I have a bluetooth keyboard for my HTPC. I pair it with my computer via bluetooth, and it works fine. However, when I turn off the keyboard or my computer, it has to connect again (which requires me entering a passcode on the computer and keyboard) when I turn them back on. I've looked through many forums and through that I have found that I'm missing some seemingly vital bluetooth files:




In the instructions that I've found online so far, I must change certain lines in any of these files. I am unable to, since they do not exist.

Am I missing a dependency or something? I've also tried installing Blueman but that didn't help at all.

I'm running Ubuntu 10.10 (Maverick).

Original post: http://ubuntuforums.org/showthread.php?t=1643386&highlight=bluetooth

5 Answers 5


This answer comes from a tutorial written by Andrew Martin on thetechdepo.com. See the link below for the original post, however this is a complete rewrite. It is written specifically for an apple keyboard, however I have used it for multiple devices so it is not apple, or keyboard specific. Simply follow the instructions and you will have any bluetooth device auto connect in Ubuntu.

Go to System Settings > Bluetooth and follow the instructions to add your newly connected bluetooth device.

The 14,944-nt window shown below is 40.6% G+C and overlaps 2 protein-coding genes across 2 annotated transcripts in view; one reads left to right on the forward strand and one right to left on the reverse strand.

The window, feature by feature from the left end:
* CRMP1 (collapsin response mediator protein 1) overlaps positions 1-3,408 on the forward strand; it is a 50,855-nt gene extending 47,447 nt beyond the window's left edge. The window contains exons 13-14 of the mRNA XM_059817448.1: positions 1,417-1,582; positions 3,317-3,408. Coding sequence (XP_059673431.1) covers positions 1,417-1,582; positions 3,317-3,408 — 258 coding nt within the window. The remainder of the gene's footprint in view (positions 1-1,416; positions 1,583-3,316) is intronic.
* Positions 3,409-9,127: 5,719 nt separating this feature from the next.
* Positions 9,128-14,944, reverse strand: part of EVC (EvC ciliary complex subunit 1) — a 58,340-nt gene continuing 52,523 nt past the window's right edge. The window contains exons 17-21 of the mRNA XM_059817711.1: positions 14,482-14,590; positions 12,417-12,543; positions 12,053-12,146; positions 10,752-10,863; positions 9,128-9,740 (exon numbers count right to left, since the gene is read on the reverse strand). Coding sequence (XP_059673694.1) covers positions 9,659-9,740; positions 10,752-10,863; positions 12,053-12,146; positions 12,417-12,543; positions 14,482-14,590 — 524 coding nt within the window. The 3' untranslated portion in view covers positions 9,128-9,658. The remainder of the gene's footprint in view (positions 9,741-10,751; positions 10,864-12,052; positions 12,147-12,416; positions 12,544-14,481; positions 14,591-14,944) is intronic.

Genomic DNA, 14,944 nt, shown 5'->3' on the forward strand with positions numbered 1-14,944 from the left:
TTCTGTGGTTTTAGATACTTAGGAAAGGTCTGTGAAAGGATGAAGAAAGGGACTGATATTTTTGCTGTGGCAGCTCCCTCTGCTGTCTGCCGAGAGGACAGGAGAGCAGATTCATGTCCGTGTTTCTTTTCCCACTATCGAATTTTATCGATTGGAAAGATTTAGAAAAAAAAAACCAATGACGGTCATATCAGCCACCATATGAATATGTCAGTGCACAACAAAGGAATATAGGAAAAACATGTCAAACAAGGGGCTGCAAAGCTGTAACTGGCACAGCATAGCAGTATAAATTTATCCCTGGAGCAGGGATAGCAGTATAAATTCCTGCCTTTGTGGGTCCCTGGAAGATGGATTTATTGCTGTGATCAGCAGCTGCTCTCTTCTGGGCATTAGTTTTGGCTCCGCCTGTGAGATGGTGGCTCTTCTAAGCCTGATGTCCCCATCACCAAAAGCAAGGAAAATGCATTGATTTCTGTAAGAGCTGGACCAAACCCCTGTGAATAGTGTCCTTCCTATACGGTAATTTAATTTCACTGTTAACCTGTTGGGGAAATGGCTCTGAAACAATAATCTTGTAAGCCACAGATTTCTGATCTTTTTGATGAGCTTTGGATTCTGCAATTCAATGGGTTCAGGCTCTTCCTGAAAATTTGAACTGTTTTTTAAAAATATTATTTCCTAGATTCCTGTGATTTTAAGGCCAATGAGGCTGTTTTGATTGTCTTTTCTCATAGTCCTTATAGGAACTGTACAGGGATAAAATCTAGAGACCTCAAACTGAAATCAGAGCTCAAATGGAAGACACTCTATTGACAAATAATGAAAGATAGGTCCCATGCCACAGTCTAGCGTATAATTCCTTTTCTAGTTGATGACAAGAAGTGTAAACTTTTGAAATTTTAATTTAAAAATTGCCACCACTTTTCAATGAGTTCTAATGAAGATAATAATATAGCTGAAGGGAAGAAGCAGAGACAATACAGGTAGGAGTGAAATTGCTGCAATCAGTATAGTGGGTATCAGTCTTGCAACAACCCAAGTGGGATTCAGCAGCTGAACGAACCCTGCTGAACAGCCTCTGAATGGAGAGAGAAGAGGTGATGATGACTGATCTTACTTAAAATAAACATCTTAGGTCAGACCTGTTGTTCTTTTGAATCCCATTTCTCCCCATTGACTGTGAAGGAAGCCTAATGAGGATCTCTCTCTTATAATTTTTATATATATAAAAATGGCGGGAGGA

Follow the instructions and enter the pin when requested, then after the device is connected and working, power off the device. Now onto the auto connect part.

Open your terminal and enter the following commands:

$ killall bluetooth-applet 
$ sudo /etc/init.d/bluetooth restart 
$ sudo hcitool dev

The last command will display the output for your device such as:

    hci0    00:00:00:00:00:00

Install a new package to allow you to connect bluetooth via the command line.

$ sudo apt-get install bluez-compat

Once this has completed, you will now have hidd program installed. At this point, turn on your keyboard and enter the following command. It will output the MAC Address of your keyboard, which you will need to copy and paste into the subsequent command, as seen below:

$ hcitool scan        
Scanning ...
    AA:BB:CC:DD:EE:FF   Bluetooth Device Name